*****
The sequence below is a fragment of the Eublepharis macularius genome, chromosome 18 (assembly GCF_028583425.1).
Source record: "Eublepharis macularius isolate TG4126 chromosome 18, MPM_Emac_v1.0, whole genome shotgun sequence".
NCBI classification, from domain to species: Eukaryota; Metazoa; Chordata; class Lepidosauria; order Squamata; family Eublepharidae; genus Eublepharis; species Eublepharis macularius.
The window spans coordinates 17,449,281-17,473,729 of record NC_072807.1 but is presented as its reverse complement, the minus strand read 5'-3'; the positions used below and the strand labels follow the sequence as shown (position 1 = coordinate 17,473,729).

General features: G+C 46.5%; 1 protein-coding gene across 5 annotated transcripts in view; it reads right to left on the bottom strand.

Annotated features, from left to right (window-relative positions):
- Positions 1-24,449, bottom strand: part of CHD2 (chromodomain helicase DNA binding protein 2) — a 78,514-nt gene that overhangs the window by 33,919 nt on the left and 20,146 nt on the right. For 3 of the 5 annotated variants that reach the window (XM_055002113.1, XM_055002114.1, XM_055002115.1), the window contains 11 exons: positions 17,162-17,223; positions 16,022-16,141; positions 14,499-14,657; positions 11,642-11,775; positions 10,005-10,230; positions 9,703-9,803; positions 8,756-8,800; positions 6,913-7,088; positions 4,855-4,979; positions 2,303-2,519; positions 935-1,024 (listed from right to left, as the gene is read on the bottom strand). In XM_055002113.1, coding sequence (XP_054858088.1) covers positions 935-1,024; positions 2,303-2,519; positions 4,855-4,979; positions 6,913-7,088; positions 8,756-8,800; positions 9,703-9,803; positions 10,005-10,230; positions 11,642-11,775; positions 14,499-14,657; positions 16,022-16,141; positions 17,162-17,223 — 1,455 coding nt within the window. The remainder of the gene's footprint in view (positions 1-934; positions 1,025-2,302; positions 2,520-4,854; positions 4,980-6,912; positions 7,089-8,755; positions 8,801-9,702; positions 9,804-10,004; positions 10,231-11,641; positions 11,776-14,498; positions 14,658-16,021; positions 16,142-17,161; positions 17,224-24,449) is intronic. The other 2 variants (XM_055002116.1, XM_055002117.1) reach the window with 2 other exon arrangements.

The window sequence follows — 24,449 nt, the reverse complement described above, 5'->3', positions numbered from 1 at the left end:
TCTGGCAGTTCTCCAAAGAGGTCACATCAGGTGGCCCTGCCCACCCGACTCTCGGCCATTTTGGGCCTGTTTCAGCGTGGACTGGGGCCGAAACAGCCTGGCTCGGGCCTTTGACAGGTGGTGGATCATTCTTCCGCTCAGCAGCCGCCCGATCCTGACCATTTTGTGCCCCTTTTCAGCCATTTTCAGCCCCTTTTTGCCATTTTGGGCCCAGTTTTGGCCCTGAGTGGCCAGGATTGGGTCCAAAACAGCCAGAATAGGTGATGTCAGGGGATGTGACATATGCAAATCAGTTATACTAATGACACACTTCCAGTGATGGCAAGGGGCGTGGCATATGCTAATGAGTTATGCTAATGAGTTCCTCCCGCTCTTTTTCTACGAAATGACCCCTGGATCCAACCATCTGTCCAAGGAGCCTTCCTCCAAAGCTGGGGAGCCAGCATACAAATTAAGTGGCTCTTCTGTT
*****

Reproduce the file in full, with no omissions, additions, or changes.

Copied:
The sequence below is a fragment of the Eublepharis macularius genome, chromosome 18 (assembly GCF_028583425.1).
Source record: "Eublepharis macularius isolate TG4126 chromosome 18, MPM_Emac_v1.0, whole genome shotgun sequence".
NCBI classification, from domain to species: Eukaryota; Metazoa; Chordata; class Lepidosauria; order Squamata; family Eublepharidae; genus Eublepharis; species Eublepharis macularius.
The window spans coordinates 17,449,281-17,473,729 of record NC_072807.1 but is presented as its reverse complement, the minus strand read 5'-3'; the positions used below and the strand labels follow the sequence as shown (position 1 = coordinate 17,473,729).

General features: G+C 46.5%; 1 protein-coding gene across 5 annotated transcripts in view; it reads right to left on the bottom strand.

Annotated features, from left to right (window-relative positions):
- Positions 1-24,449, bottom strand: part of CHD2 (chromodomain helicase DNA binding protein 2) — a 78,514-nt gene that overhangs the window by 33,919 nt on the left and 20,146 nt on the right. For 3 of the 5 annotated variants that reach the window (XM_055002113.1, XM_055002114.1, XM_055002115.1), the window contains 11 exons: positions 17,162-17,223; positions 16,022-16,141; positions 14,499-14,657; positions 11,642-11,775; positions 10,005-10,230; positions 9,703-9,803; positions 8,756-8,800; positions 6,913-7,088; positions 4,855-4,979; positions 2,303-2,519; positions 935-1,024 (listed from right to left, as the gene is read on the bottom strand). In XM_055002113.1, coding sequence (XP_054858088.1) covers positions 935-1,024; positions 2,303-2,519; positions 4,855-4,979; positions 6,913-7,088; positions 8,756-8,800; positions 9,703-9,803; positions 10,005-10,230; positions 11,642-11,775; positions 14,499-14,657; positions 16,022-16,141; positions 17,162-17,223 — 1,455 coding nt within the window. The remainder of the gene's footprint in view (positions 1-934; positions 1,025-2,302; positions 2,520-4,854; positions 4,980-6,912; positions 7,089-8,755; positions 8,801-9,702; positions 9,804-10,004; positions 10,231-11,641; positions 11,776-14,498; positions 14,658-16,021; positions 16,142-17,161; positions 17,224-24,449) is intronic. The other 2 variants (XM_055002116.1, XM_055002117.1) reach the window with 2 other exon arrangements.

The window sequence follows — 24,449 nt, the reverse complement described above, 5'->3', positions numbered from 1 at the left end:
TCTGGCAGTTCTCCAAAGAGGTCACATCAGGTGGCCCTGCCCACCCGACTCTCGGCCATTTTGGGCCTGTTTCAGCGTGGACTGGGGCCGAAACAGCCTGGCTCGGGCCTTTGACAGGTGGTGGATCATTCTTCCGCTCAGCAGCCGCCCGATCCTGACCATTTTGTGCCCCTTTTCAGCCATTTTCAGCCCCTTTTTGCCATTTTGGGCCCAGTTTTGGCCCTGAGTGGCCAGGATTGGGTCCAAAACAGCCAGAATAGGTGATGTCAGGGGATGTGACATATGCAAATCAGTTATACTAATGACACACTTCCAGTGATGGCAAGGGGCGTGGCATATGCTAATGAGTTATGCTAATGAGTTCCTCCCGCTCTTTTTCTACGAAATGACCCCTGGATCCAACCATCTGTCCAAGGAGCCTTCCTCCAAAGCTGGGGAGCCAGCATACAAATTAAGTGGCTCTTCTGTT